More New and Used
from Private Sellers
Usually Ships in 3-5 Business Days
Starting at $29.78
Questions About This Book?
Why should I rent this book?
Renting is easy, fast, and cheap! Renting from eCampus.com can save you hundreds of dollars compared to the cost of new or used books each semester. At the end of the semester, simply ship the book back to us with a free UPS shipping label! No need to worry about selling it back.
How do rental returns work?
Returning books is as easy as possible. As your rental due date approaches, we will email you several courtesy reminders. When you are ready to return, you can print a free UPS shipping label from our website at any time. Then, just return the book to your UPS driver or any staffed UPS location. You can even use the same box we shipped it in!
What version or edition is this?
This is the edition with a publication date of 2/4/2013.
What is included with this book?
- The New copy of this book will include any supplemental materials advertised. Please check the title of the book to determine if it should include any CDs, lab manuals, study guides, etc.
- The Rental copy of this book is not guaranteed to include any supplemental materials. You may receive a brand new copy, but typically, only the book itself.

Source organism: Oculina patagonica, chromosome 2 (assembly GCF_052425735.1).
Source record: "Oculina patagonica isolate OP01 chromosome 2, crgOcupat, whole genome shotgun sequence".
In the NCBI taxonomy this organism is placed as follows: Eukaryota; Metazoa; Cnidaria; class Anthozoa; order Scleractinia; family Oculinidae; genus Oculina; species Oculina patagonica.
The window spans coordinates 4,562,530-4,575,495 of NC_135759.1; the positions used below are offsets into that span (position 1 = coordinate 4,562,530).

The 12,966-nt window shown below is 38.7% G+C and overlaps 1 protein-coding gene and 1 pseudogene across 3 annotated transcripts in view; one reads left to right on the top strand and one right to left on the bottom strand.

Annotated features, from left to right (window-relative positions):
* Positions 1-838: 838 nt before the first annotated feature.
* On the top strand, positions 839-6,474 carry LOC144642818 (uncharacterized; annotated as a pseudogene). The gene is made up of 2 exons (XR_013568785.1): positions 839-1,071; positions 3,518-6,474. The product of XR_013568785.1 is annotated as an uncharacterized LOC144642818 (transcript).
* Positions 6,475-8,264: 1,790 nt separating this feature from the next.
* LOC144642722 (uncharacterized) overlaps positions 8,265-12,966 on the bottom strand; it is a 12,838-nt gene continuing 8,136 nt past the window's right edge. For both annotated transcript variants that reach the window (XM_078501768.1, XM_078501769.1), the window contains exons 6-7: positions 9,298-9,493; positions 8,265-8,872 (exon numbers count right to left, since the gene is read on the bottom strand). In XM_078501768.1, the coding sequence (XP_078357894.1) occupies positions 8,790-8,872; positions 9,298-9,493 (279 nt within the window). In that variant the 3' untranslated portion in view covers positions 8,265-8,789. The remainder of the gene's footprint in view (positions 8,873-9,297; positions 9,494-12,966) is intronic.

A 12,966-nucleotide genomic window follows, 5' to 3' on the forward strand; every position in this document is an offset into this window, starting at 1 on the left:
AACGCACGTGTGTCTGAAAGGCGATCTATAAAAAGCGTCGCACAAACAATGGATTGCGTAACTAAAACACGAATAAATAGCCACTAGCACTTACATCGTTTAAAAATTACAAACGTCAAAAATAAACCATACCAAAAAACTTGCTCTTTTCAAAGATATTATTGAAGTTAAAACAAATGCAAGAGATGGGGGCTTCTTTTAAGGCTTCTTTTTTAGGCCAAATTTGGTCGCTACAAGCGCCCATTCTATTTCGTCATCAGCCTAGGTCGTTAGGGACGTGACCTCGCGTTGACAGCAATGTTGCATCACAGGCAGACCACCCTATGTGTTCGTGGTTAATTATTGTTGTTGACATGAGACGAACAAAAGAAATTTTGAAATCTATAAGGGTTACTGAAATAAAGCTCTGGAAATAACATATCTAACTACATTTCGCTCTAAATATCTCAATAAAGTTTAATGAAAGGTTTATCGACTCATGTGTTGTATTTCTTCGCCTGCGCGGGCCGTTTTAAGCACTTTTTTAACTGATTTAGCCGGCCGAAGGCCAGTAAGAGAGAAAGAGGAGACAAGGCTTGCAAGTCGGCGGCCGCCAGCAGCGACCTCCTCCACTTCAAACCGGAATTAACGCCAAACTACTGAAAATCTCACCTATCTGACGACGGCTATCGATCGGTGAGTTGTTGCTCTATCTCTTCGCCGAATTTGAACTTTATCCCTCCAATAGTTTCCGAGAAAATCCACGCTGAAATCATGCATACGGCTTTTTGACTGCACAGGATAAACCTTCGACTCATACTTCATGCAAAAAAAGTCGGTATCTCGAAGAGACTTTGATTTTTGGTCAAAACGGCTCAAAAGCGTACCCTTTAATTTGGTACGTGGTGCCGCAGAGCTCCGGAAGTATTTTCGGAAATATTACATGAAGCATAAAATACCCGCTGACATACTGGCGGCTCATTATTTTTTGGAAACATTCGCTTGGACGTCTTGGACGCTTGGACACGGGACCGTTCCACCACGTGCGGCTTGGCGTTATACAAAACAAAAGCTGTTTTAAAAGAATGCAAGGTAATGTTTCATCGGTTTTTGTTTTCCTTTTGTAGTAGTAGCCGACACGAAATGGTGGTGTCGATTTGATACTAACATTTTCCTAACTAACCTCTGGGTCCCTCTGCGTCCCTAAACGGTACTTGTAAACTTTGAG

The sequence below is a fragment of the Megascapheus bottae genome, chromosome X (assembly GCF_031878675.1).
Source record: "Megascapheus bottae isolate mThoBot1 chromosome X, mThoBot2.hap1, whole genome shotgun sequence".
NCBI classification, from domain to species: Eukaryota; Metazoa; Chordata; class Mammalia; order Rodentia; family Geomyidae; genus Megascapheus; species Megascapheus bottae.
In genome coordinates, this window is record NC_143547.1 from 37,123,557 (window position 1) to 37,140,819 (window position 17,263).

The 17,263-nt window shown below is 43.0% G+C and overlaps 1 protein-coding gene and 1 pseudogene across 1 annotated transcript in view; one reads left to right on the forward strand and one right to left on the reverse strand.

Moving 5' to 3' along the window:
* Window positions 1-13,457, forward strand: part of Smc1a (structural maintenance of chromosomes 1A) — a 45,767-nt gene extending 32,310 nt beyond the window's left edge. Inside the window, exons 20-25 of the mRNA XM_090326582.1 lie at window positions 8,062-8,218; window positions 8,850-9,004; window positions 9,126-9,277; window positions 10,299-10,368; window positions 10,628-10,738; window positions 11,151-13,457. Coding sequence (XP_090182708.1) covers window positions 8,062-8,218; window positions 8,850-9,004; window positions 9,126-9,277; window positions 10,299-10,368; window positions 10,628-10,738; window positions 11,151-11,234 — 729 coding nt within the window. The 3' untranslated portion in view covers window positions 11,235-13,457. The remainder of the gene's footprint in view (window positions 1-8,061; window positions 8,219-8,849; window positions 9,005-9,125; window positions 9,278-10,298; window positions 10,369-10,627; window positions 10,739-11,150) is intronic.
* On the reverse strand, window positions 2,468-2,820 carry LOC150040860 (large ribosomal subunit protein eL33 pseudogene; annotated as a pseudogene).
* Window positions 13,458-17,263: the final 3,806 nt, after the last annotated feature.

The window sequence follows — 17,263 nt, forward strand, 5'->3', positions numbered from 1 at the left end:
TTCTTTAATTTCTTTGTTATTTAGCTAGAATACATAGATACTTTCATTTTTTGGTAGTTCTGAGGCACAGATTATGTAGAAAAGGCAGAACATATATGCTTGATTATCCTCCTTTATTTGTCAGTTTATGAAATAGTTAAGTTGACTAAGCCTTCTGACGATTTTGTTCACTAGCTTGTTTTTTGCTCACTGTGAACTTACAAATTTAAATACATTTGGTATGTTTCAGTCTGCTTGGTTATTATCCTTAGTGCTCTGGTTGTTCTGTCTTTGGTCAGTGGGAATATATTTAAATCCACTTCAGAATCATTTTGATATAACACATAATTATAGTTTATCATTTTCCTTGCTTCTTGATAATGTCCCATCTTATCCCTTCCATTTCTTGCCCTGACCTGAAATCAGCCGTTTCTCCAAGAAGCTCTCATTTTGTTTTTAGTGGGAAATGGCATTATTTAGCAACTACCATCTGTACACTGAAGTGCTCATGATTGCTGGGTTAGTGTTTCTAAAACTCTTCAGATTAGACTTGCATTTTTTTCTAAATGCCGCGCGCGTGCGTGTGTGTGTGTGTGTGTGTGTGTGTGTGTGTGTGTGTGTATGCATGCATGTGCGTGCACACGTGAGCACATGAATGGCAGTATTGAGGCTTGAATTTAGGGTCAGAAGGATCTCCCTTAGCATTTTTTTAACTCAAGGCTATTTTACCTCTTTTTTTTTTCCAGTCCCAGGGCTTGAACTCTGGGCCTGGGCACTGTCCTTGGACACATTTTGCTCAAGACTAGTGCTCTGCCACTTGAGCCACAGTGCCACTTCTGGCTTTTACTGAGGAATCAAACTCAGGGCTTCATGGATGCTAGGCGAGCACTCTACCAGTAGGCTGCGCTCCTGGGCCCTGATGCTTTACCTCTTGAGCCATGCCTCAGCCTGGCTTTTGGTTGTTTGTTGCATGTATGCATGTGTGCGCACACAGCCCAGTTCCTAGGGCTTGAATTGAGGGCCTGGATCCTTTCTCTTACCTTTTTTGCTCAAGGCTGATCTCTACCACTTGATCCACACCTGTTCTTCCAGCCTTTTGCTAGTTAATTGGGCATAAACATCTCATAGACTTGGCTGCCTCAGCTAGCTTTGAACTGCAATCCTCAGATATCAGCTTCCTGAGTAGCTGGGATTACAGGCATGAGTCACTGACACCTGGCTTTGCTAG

Captives in Blue, a study of Union prisoners in Confederate prisons, is a companion to Roger Pickenpaugh's earlier groundbreaking book Captives in Gray: The Civil War Prisons of the Union, rounding out his examination of Civil War prisoner of war facilities. In June of 1861, only a few weeks after the first shots at Fort Sumter ignited the Civil War, Union prisoners of war began to arrive in Southern prisons. One hundred and fifty years later Civil War prisons and the way prisoners of war were treated remain contentious topics. Partisans of each side continue to vilify the other for POW maltreatment. Roger Pickenpaugh's two studies of Civil War prisoners of war facilities complement one another and offer a thoughtful exploration of issues that captives taken from both sides of the Civil War faced. In Captives in Blue, Pickenpaugh tackles issues such as the ways the Confederate Army contended with the growing prison population, the variations in the policies and practices inthe different Confederate prison camps, the effects these policies and practices had on Union prisoners, and the logistics of prisoner exchanges. Digging further into prison policy and practices, Pickenpaugh explores conditions that arose from conscious government policy decisions and conditions that were the product of local officials or unique local situations. One issue unique to Captives in Blueis the way Confederate prisons and policies dealt with African American Union soldiers. Black soldiers held captive in Confederate prisons faced uncertain fates; many former slaves were returned to their former owners, while others were tortured in the camps. Drawing on prisoner diaries, Pickenpaugh provides compelling first-person accounts of life in prison camps often overlooked by scholars in the field.